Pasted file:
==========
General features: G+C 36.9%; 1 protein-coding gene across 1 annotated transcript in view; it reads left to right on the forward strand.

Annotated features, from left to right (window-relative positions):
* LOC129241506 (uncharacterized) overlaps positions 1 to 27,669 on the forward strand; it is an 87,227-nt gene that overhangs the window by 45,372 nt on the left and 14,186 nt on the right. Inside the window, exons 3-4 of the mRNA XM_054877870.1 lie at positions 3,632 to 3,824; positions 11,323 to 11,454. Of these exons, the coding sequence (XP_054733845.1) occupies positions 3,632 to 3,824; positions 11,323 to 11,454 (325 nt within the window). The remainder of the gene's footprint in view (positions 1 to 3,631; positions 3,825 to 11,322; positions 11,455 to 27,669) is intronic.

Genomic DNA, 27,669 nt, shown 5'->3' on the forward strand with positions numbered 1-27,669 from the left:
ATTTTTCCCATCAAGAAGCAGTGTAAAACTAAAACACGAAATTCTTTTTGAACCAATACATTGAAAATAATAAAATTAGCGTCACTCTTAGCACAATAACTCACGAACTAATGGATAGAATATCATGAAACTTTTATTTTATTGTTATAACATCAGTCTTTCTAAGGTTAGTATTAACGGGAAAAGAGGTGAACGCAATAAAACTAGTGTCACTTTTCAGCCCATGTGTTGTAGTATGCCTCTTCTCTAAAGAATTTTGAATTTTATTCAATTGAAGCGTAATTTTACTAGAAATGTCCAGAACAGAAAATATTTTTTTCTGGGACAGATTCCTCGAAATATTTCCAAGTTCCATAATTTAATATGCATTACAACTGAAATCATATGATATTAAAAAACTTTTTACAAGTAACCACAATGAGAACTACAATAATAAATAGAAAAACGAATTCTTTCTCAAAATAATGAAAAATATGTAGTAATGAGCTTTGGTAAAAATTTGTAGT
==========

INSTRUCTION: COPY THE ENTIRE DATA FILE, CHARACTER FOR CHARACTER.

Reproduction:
General features: G+C 36.9%; 1 protein-coding gene across 1 annotated transcript in view; it reads left to right on the forward strand.

Annotated features, from left to right (window-relative positions):
* LOC129241506 (uncharacterized) overlaps positions 1 to 27,669 on the forward strand; it is an 87,227-nt gene that overhangs the window by 45,372 nt on the left and 14,186 nt on the right. Inside the window, exons 3-4 of the mRNA XM_054877870.1 lie at positions 3,632 to 3,824; positions 11,323 to 11,454. Of these exons, the coding sequence (XP_054733845.1) occupies positions 3,632 to 3,824; positions 11,323 to 11,454 (325 nt within the window). The remainder of the gene's footprint in view (positions 1 to 3,631; positions 3,825 to 11,322; positions 11,455 to 27,669) is intronic.

Genomic DNA, 27,669 nt, shown 5'->3' on the forward strand with positions numbered 1-27,669 from the left:
ATTTTTCCCATCAAGAAGCAGTGTAAAACTAAAACACGAAATTCTTTTTGAACCAATACATTGAAAATAATAAAATTAGCGTCACTCTTAGCACAATAACTCACGAACTAATGGATAGAATATCATGAAACTTTTATTTTATTGTTATAACATCAGTCTTTCTAAGGTTAGTATTAACGGGAAAAGAGGTGAACGCAATAAAACTAGTGTCACTTTTCAGCCCATGTGTTGTAGTATGCCTCTTCTCTAAAGAATTTTGAATTTTATTCAATTGAAGCGTAATTTTACTAGAAATGTCCAGAACAGAAAATATTTTTTTCTGGGACAGATTCCTCGAAATATTTCCAAGTTCCATAATTTAATATGCATTACAACTGAAATCATATGATATTAAAAAACTTTTTACAAGTAACCACAATGAGAACTACAATAATAAATAGAAAAACGAATTCTTTCTCAAAATAATGAAAAATATGTAGTAATGAGCTTTGGTAAAAATTTGTAGT